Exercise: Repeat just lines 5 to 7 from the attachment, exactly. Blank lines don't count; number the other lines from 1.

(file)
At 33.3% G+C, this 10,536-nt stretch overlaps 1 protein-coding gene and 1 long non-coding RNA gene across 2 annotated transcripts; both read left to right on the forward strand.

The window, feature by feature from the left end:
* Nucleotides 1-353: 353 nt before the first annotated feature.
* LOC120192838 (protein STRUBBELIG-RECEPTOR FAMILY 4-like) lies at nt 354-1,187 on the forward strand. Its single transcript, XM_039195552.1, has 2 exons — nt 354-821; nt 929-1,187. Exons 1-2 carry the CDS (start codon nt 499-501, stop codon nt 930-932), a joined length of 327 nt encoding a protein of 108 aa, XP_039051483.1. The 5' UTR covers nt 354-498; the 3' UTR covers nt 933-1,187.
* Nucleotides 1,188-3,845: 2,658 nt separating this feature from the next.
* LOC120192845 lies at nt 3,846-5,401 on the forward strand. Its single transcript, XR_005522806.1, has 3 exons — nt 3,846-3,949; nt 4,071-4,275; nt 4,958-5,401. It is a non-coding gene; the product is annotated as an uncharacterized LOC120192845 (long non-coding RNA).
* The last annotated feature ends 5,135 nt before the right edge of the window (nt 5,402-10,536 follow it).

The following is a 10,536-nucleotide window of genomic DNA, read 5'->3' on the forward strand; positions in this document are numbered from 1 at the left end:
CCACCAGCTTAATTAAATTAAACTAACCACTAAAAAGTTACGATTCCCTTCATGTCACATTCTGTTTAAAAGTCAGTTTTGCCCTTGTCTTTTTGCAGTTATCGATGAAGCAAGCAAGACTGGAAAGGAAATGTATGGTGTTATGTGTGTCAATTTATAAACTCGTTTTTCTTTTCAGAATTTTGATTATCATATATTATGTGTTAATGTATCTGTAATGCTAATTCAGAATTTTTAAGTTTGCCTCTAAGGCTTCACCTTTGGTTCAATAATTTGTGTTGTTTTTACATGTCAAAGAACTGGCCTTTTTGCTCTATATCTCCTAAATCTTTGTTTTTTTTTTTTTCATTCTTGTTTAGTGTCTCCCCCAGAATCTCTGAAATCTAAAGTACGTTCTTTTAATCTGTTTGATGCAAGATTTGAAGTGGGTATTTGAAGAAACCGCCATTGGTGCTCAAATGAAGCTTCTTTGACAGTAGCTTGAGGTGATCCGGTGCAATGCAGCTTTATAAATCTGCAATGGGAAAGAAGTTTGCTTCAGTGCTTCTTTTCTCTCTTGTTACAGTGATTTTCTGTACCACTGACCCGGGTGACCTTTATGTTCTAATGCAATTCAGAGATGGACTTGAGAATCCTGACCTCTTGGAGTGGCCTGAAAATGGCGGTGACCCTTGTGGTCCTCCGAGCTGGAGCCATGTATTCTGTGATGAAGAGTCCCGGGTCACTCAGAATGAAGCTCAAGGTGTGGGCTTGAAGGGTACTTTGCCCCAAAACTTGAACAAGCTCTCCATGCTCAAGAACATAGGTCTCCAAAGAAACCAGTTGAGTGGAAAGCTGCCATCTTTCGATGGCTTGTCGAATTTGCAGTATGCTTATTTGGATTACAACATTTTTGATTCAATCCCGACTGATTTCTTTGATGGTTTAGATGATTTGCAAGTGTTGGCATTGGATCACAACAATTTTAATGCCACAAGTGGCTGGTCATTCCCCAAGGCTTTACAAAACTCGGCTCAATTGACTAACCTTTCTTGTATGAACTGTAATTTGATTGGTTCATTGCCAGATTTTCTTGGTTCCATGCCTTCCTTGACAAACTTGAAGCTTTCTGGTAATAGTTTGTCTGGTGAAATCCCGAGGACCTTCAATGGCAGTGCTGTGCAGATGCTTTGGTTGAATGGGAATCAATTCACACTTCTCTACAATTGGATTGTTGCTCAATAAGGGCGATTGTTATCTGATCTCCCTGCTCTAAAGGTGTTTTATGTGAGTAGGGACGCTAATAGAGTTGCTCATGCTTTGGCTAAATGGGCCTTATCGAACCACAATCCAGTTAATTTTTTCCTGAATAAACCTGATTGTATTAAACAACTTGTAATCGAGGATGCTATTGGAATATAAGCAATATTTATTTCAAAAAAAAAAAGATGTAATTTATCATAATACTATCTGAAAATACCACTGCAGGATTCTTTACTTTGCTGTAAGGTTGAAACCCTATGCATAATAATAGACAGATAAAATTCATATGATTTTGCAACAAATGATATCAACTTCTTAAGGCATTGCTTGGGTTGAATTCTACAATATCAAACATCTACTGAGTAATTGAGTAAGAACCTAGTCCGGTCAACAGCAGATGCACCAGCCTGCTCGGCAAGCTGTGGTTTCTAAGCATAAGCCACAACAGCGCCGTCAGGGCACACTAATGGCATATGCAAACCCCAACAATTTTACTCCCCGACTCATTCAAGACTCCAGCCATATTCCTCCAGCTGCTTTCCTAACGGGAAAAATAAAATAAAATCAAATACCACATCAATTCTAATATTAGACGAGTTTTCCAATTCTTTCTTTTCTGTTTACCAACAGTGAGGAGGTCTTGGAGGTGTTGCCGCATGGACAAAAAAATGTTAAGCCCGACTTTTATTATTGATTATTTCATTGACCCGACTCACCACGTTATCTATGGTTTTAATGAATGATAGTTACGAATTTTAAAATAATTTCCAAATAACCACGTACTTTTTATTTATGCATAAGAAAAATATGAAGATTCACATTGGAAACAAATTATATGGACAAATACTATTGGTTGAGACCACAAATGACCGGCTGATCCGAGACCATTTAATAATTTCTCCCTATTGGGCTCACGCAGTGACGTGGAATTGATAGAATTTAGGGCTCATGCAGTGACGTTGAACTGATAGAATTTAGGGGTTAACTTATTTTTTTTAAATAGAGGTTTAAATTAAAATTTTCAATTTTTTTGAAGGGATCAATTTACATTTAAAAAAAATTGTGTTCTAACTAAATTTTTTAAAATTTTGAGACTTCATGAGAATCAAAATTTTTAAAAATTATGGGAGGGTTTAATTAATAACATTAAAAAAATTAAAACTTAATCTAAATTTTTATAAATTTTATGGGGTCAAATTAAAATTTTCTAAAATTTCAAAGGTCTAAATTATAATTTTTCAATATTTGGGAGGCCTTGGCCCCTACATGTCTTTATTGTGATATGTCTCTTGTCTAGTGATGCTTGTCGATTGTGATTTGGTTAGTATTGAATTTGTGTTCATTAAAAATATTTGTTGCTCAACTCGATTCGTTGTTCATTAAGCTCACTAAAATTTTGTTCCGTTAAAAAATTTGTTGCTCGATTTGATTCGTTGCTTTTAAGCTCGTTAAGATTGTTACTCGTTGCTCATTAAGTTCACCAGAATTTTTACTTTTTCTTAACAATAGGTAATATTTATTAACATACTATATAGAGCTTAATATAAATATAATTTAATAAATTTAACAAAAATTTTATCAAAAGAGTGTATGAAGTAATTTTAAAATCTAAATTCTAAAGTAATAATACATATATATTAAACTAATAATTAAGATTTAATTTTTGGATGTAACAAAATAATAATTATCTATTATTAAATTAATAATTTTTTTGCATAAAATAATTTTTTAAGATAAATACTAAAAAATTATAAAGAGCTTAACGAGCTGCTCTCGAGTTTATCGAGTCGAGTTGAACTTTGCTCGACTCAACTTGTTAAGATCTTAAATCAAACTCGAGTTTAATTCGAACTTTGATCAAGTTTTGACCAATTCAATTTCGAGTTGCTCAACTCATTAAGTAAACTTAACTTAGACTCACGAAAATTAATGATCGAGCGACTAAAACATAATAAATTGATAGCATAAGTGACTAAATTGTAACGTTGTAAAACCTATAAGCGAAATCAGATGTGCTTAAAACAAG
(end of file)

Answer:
* Nucleotides 1,188-3,845: 2,658 nt separating this feature from the next.
* LOC120192845 lies at nt 3,846-5,401 on the forward strand. Its single transcript, XR_005522806.1, has 3 exons — nt 3,846-3,949; nt 4,071-4,275; nt 4,958-5,401. It is a non-coding gene; the product is annotated as an uncharacterized LOC120192845 (long non-coding RNA).
* The last annotated feature ends 5,135 nt before the right edge of the window (nt 5,402-10,536 follow it).